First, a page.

Digital Tribes: Rising Asymmetric Power
London, UK - 23rd February 2010, 23:23 GMT
Dear ATCA Open & Philanthropia Friends
[Please note that the views presented by individual contributors are not necessarily representative of the views of ATCA, which is neutral. ATCA conducts collective Socratic dialogue on global opportunities and threats.]
Social networking is a disruptive force for 21st century digital tribalism, which is creating a new and powerful asymmetric shift. Digital networks have taken tribal behaviour to a whole new level of collective consciousness: dynamic self-assembling tribes that come into existence almost instantaneously. Human civilisation has gone from local to national and from national to trans-national tribal behaviour and congregation enabled by digital catalysts. Some critics may oppose the explosion of social networks such as blogs, Facebook and Twitter because they isolate people. Particularly the younger generation, immersed in digital social networks, may avoid face-to-face communication: a well recognised feature of traditional tribal behaviour. However, we must not forget that the predominant characteristic of tribes throughout time is the need to share and to communicate ideas, thoughts, observations and views. Digital networks achieve this objective by connecting like-minded members of such new tribes across continents!
Digital Tribe Analysis
Strengthening Digital Tribes
Modern human tribes are based on our need to use language and to communicate. With the growth of the Internet and with its capacity to communicate any and every idea or thought to anyone on the planet 24/7, we have created the ultimate platform for tribal behaviour. Human beings are social animals and need some form of community. Since the time our ancestors gathered together in caves for protection and food we have formed tribes and exhibit tribal behaviour. As civilisation has advanced our tribes have become more numerous and specific. They have developed into institutions, communities and sovereign nations. Now they are manifest as digital tribes.
Weakening Traditional Tribes
The rise of modern civilisation with its secularism and isolationism has done much to break down the traditional tribal bonds. Social observers underscore our weakening traditional tribal influences, noting that young people's lack of enthusiasm to join community groups today can be translated as a lack of social responsibility. However, the conclusion that young people don't want to participate in tribal behaviour does not hold true. They do! It’s just that the format and structure of 21st century trans-national tribal networks is somewhat different from local community participation. It can be described as social networking at one level and a vigorous digital market for the exchange of ideas at another level.
The power of social networking, combined with mobile telephony and handheld access to the Internet, can literally change any political, business or social landscape rapidly, as witnessed by how President Obama's team ran his political campaign. In addition, social networking in some ways is virtually poised not just to dominate digital networks, but also to redefine and refine them. In essence, what social networking can do combined with self-assembling dynamic tribal structures is to mobilise a shared interest very quickly. It can become a viral mechanism for the transfer of new ideas via peer-to-peer communications. This is no different from old fashioned jungle drums, which have evolved in the 21st century, but the principle remains the same. In effect, every digital tribe becomes a self-constructed transient media channel with unbelievable asymmetric power! Very different from traditional fixed media channels with massive set up, advertising and maintenance costs as well as regulatory frameworks and strict codes of conduct that limit their appeal, reach and richness.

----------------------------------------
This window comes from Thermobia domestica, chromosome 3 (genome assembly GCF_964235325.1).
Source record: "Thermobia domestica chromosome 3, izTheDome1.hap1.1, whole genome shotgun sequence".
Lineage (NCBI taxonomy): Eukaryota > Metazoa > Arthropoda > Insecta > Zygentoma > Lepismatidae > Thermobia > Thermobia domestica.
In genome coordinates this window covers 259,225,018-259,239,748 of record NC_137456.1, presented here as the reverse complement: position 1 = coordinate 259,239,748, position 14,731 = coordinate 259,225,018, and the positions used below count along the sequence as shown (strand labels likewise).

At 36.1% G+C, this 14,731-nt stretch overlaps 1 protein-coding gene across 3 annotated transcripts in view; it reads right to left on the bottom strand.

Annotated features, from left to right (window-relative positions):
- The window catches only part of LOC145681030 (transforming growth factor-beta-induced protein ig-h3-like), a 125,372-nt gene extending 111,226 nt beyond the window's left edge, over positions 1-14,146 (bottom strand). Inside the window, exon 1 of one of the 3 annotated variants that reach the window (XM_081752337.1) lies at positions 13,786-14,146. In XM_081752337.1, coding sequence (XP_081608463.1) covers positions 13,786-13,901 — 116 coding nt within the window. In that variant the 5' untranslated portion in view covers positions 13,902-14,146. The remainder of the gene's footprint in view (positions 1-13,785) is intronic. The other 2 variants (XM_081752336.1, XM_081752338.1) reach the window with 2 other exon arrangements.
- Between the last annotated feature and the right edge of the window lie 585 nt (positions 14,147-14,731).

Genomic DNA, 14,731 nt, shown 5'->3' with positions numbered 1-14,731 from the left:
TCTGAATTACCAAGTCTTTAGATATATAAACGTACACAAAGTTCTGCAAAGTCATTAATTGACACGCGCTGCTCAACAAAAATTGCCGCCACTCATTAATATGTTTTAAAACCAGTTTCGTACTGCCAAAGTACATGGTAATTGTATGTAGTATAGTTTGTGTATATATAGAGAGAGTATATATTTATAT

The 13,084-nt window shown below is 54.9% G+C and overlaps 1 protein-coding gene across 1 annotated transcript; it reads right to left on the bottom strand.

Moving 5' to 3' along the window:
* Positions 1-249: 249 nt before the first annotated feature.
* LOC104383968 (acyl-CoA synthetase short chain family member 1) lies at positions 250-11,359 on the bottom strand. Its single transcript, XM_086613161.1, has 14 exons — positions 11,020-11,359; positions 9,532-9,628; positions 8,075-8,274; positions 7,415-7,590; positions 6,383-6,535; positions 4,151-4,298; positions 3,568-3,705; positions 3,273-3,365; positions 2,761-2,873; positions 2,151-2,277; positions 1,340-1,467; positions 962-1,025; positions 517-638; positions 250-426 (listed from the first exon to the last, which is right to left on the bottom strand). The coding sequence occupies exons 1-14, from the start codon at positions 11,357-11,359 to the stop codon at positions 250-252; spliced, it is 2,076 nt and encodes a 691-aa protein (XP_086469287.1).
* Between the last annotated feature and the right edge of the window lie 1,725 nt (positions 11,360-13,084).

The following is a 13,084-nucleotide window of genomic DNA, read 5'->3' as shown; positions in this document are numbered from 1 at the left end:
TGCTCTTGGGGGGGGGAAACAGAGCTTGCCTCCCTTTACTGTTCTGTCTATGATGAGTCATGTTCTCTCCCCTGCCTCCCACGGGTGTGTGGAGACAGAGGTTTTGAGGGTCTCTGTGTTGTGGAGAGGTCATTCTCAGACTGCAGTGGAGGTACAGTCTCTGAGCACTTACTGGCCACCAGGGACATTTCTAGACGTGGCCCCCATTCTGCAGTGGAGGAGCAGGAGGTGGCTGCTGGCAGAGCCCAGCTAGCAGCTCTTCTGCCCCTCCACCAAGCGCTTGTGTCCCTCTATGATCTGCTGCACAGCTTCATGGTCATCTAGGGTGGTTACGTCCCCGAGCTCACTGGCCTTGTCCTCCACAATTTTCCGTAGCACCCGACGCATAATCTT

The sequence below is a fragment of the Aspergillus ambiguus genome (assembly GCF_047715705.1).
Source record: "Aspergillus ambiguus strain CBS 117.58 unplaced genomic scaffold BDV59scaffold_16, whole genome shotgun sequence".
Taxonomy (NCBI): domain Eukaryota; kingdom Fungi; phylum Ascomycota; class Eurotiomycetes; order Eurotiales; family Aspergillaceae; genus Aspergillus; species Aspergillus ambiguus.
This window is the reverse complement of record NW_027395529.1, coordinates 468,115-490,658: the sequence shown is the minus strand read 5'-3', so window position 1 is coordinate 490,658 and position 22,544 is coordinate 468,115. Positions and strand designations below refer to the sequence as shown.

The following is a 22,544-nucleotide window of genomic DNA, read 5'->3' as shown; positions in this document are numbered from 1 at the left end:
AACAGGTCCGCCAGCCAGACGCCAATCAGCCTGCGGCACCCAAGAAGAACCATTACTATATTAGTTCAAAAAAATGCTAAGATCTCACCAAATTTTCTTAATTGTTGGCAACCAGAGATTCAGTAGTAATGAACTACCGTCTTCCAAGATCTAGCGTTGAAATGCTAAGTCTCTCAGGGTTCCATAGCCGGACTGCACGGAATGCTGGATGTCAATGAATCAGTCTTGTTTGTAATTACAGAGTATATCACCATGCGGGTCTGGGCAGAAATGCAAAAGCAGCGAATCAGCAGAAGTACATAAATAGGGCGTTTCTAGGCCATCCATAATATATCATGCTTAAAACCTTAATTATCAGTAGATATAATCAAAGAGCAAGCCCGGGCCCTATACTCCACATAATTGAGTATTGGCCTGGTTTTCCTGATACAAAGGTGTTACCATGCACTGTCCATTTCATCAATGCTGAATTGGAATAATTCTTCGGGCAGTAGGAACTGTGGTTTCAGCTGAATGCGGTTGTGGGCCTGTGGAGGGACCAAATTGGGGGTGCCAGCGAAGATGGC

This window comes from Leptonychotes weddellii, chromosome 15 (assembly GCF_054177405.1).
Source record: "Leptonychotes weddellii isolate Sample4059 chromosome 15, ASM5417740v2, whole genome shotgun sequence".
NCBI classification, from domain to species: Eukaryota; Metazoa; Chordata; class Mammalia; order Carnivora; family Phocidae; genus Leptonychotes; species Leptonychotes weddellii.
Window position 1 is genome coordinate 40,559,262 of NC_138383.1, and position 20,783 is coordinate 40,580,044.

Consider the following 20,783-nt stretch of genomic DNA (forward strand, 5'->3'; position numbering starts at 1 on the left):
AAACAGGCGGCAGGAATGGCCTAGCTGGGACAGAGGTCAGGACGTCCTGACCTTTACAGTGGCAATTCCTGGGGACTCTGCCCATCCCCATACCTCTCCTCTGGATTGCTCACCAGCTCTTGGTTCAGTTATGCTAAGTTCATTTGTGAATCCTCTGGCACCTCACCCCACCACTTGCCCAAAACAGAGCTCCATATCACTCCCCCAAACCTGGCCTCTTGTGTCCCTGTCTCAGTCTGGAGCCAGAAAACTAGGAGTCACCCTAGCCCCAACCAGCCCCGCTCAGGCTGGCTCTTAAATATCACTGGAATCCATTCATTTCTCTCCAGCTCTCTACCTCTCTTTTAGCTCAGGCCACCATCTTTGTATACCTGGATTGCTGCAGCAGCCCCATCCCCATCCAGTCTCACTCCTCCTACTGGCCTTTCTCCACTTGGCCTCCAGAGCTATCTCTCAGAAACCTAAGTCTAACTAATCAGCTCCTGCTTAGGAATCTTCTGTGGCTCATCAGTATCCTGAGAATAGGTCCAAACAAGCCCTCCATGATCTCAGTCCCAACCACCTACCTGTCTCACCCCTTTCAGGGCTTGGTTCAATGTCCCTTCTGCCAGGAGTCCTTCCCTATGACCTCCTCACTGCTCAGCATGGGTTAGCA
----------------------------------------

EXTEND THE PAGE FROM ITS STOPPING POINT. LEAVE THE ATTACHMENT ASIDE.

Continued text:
Fashion and Music
The tribal behaviour in the fashion and music industry is a critical model for how organisations may see their future in the brave new "digital tribes" world. Both fashion and music focus on capturing the hearts, minds and souls of their customers, who willingly become members of a particular tribe and spot other tribal members through mutual identification of themes, styles, movements, items and abstract constructs with high uniqueness and specificity. In that context, social networking is worth watching as a powerful mechanism to build 21st century tribes.
The phenomenon of digital tribes is accelerating and gaining critical mass. We overlook the ability of digital networks to galvanise strong tribal behaviour with asymmetric global power at our peril. Critics of the explosion of digital tribal networks point to their negative aspects:
. Lack of privacy;
. Proliferation of useless digital noise alongside useful information; and
. Breakdown of traditional tribalism.
Whilst noting the asymmetric threats posed by digital networks, including hijack and denial of service, it is important to remember the much larger asymmetric opportunity. Digital tribes can be beneficially harnessed as a vehicle for desired socio-economic, geo-political and environmental metamorphosis. As change agents, digital tribes may prove to be second to none.
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